Police in Illinois say they have captured a person of interest associated with a shooting that killed six people and wounded more than 36 others.

A man with a high-powered rifle opened fire from a rooftop at a Fourth of July parade in the Chicago suburb of Highland Park.

Police had previously identified a person of interest in the shooting, 22-year-old Robert E Crimo III, who was from the area. They said he was driving a silver 2010 Honda Fit automobile.

"He is considered armed and dangerous," a sheriff's department spokesperson said, adding that people should not approach him if they see him.

Officials said a rifle was recovered from the scene.

More than 36 people were injured, mostly with gunshot wounds, said a spokesman for the NorthShore University Health System.

The 26 victims taken to the Highland Park hospital ranged in age from eight to 85, said Brigham Temple, an emergency room doctor.

At least one of those killed was a Mexican national, a senior Mexican Foreign Ministry official said on Twitter.

The shooting comes with gun violence fresh on the minds of many Americans after a massacre on 24 May killed 19 schoolchildren and two teachers at an elementary school in Uvalde, Texas, which followed an attack on 14 May that killed 10 people at a supermarket in Buffalo, New York.

Children waving American flags, riding tricycles or enjoying a ride in a wagon pulled by adults froze as people in the crowd screamed while gunshots rang out, video on social media showed.

One mobile phone video appeared to record what sounded to be about 30 rapid shots, a pause, and then another roughly 30 shots.

Between the two bursts, a woman can be heard saying from the side of the parade route: "My God, what happened?"

Police said the shooting took place from the rooftop of a business that the gunman reached via an alley ladder attached to the building that was not secure. They did not have a motive for the shooting.

President Joe Biden said he and his wife Jill were "shocked by the senseless gun violence that has yet again brought grief to an American community on this Independence Day."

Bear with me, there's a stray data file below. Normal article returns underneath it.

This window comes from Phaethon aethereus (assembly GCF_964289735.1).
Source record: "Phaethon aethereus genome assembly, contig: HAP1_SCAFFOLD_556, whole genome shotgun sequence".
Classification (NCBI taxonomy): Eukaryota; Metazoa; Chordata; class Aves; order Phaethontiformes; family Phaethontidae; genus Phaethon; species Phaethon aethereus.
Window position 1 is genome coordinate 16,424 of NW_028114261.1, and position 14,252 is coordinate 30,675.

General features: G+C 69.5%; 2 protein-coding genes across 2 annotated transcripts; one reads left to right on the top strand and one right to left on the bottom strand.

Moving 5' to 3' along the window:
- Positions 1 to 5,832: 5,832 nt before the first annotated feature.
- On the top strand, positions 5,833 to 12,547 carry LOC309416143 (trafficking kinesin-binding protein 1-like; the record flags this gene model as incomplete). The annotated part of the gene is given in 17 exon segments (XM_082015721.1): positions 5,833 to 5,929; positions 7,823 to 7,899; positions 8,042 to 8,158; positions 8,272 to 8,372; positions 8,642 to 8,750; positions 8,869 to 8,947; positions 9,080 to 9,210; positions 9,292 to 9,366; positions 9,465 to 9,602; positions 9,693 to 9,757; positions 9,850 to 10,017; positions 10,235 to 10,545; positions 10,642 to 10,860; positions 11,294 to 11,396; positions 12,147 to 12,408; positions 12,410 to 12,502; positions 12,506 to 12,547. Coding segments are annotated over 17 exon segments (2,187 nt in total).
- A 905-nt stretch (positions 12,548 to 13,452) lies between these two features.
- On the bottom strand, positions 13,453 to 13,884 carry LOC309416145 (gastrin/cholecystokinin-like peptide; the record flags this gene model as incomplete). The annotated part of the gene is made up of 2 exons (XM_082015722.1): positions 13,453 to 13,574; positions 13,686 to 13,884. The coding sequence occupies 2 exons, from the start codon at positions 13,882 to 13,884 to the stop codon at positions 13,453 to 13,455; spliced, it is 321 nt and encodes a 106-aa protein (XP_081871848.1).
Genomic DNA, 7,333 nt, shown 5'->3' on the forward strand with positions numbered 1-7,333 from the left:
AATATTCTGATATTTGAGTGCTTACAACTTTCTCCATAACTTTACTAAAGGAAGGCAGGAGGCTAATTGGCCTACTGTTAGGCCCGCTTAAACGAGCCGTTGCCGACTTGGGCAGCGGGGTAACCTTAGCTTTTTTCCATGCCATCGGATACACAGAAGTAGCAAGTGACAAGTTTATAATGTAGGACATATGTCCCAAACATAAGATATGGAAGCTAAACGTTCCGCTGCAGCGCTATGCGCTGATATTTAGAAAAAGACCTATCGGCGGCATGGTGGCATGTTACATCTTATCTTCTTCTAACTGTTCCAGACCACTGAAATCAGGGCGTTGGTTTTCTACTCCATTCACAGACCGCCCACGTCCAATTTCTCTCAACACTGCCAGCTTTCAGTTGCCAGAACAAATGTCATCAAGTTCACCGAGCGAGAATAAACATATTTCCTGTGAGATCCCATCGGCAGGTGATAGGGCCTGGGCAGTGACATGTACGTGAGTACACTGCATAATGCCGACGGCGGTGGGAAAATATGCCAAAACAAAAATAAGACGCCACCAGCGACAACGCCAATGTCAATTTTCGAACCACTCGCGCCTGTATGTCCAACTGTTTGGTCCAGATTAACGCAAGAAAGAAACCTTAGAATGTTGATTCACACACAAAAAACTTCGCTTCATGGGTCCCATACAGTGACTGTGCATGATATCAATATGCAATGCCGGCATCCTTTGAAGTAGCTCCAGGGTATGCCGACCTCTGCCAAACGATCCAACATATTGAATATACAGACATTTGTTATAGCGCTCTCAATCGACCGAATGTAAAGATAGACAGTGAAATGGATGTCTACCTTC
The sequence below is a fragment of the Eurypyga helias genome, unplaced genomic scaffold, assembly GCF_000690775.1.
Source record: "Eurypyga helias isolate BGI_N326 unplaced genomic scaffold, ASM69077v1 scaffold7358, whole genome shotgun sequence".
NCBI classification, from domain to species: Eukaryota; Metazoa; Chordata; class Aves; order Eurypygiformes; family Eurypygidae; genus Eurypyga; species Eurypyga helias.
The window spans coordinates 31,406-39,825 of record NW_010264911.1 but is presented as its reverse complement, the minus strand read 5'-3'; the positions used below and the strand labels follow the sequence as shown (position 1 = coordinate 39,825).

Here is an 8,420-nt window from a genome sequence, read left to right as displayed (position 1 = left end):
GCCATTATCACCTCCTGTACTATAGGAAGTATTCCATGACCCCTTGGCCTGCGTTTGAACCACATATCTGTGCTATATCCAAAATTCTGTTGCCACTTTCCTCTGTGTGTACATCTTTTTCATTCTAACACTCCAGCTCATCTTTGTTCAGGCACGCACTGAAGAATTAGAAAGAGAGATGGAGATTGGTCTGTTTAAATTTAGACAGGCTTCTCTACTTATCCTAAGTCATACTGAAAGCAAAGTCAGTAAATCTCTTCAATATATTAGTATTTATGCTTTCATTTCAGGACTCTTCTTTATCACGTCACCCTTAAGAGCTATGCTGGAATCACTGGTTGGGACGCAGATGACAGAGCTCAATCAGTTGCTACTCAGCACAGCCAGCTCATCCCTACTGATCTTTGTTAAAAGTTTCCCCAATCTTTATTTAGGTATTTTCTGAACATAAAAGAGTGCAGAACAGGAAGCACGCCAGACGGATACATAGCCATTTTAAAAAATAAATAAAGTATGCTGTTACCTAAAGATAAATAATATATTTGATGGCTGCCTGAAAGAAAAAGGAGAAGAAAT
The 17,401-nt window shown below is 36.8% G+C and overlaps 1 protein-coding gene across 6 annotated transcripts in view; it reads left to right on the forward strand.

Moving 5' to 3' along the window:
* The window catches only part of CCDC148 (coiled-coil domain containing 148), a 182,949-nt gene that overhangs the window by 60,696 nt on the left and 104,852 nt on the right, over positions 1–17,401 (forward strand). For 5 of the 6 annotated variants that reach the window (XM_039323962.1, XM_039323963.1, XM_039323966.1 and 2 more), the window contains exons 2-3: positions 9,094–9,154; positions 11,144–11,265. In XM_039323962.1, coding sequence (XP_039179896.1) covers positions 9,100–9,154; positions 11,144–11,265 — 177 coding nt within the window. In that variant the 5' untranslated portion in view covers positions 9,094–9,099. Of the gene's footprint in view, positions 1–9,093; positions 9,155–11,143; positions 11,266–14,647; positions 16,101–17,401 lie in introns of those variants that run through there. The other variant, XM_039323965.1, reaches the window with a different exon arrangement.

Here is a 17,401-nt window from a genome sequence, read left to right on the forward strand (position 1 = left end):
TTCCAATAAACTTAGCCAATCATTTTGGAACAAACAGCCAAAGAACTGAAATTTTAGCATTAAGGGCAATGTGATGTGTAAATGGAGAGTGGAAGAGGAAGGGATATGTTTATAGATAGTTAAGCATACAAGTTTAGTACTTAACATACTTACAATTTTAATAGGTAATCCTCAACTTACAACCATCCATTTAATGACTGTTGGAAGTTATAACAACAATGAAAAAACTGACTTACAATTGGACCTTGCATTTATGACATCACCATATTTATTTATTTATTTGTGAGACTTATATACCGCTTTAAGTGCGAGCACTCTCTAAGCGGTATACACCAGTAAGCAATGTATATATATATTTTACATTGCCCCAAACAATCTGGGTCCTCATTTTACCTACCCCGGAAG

Mr Biden said he had "urged federal law enforcement to assist in the urgent search for the shooter."

In his statement, Mr Biden referred to bipartisan gun-reform legislation he signed recently but said much more needed to be done and added: "I'm not going to give up fighting the epidemic of gun violence."

Amarani Garcia, who was at the parade with her young daughter, said she heard gunfire, then a pause for what she suspected was reloading, and then more shots.

There were "people screaming and running. It was just really traumatising," Ms Garcia said.

"I was very terrified. I hid with my daughter actually in a little store. It just makes me feel like we're not safe anymore."

A 36-year-old native of Highland Park who wanted to be identified only as Sara, said she had attended the annual parade most years since her childhood.

"Not even five minutes after, very shortly after, the police and firetrucks part of the parade had gone by I heard 'pop, pop, pop, pop, pop,'" she said, adding that she first thought they were muskets some times used in parades.

"I looked and there were no muskets. The popping didn't stop... again it went 'pop, pop, pop, pop, pop' and I turned and I said 'those are gunshots, run!'"

Highland Park's population is 30,000 and nearly 90% white, according to the US Census Bureau. About a third of the population is Jewish, according to the Jewish Telegraphic Agency.

US Representative Brad Schneider, who was at the event, said on Twitter that "a shooter struck in Highland Park during the Independence Day parade".

"Hearing of loss of life and others injured. My condolences to the family and loved ones; my prayers for the injured and for my community," he wrote, adding: "Enough is enough!"

Firearms cause approximately 40,000 deaths a year in the United States, including suicides, according to the Gun Violence Archive website.

The debate over gun control - a deeply divisive issue in the country - was reignited by two massacres in May that saw 10 black supermarket shoppers shot dead in upstate New York and 21 people, mostly young children, killed at a primary school in Texas.

Congress passed the first significant bill on gun safety in decades in the wake of those killings. President Joe Biden signed it into law in late June, saying that while it falls short of what is really needed, it will still save lives.